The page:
Jacobson, who died Friday at age 79, was a major benefactor of Youth and Social Services, the Ames-based organization that has done so much for so many troubled youth in central Iowa, and he gave handsomely to about every other cause there was. When a guy called on him to help with the Miracle Field for disabled youngsters, he said sure and wrote a check. And then he called back. “If you need any more, just call me.”

My wife, who often was seeking money for youth causes and institutions, always called him first. He always came through. “Every time Barbara calls me, it costs me money,” he told me, but he said it with a smile, and he kept taking her phone calls. And 22 years ago, when our teen-aged son died, there Jacobson was at the house, teary-eyed and nearly as heartbroken as we were.

He gave $100 million to the Mayo Clinic — the most ever given by a living individual — and countless millions to the three state universities. He liked sports and athletes and coaches and sportswriters, and he’d be more than happy to stay up late and have a few beers with them. He always picked up the check — perhaps because he usually was the last one to leave.

As a businessman, he was generous to his employees. When he sold his trucking company, several of his employees — including some truck drivers — became millionaires off the stock he had given them over the years. He was a good and friendly boss, apparently, though the late Holmes Foster, who once ran Jacobson’s Banks of Iowa, recalled a time when Jacobson was less than friendly.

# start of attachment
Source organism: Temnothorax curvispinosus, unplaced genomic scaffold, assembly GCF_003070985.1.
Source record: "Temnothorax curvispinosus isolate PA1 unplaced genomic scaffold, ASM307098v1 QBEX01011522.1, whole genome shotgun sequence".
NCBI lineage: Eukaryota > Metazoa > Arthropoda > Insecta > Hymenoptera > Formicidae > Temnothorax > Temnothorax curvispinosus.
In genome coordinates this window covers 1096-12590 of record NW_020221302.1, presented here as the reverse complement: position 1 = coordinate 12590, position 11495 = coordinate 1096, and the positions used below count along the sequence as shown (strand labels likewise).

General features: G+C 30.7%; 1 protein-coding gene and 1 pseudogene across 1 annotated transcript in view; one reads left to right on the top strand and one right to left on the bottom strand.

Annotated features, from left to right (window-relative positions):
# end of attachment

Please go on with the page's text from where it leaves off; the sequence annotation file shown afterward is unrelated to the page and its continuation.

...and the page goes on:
Foster, a gentle man, was agonizing over his decision to fire the president of one of his banks. He had never fired anyone. He knew his man should go, but it troubled him greatly. He couldn’t sleep. Finally, at two in the morning, he called Jacobson and woke him up.

“Dick,” he said, “have you ever fired anyone?”

“Well, no, Holmes,” he replied, “but, then, no one who works for me has ever called me at two a.m.”

 

Joe Garagiola

There is no reason that an alternative newsweekly in Des Moines should publish a little tribute to Joe Garagiola, who died the other day at age 90.

Except that I knew him and liked him and, especially, admired him.

Joe Garagiola was a mediocre baseball catcher, a first-rate announcer, a wonderful dinner companion and a world-class human being. He was a player long before players made millions of dollars a year — or even hundreds of thousands. He played nine years in the major leagues, from 1946 through 1954, and the most he made was probably $15,000 to $20,000 for a season’s work.

But he understood that the people who played before him, especially those who played in the Negro Leagues, had made far less. Many were destitute. Some lived in run-down trailers, with no heat and not much food, he told me. Widows of some others were all but starving, he said. As he grew older, and famous and successful as an announcer, he would hunt them down, hear their stories, and try to help.

It’s one thing to lose your fastball, he said, but quite another to be stripped of your dignity.

In the mid-1980s, he founded the Baseball Assistance Team, or BAT. He wheedled and cajoled players and others to raise money for those who were struggling — he was always amazed, he said, to run across multi-million-dollar players who knew little and cared less about those aging athletes — but ultimately he succeeded.

BAT, now affiliated with major league baseball, has given away around $25 million in the past 30 years, making more than 2,800 grants to those who never made $60,000 per game, or per season — or per career.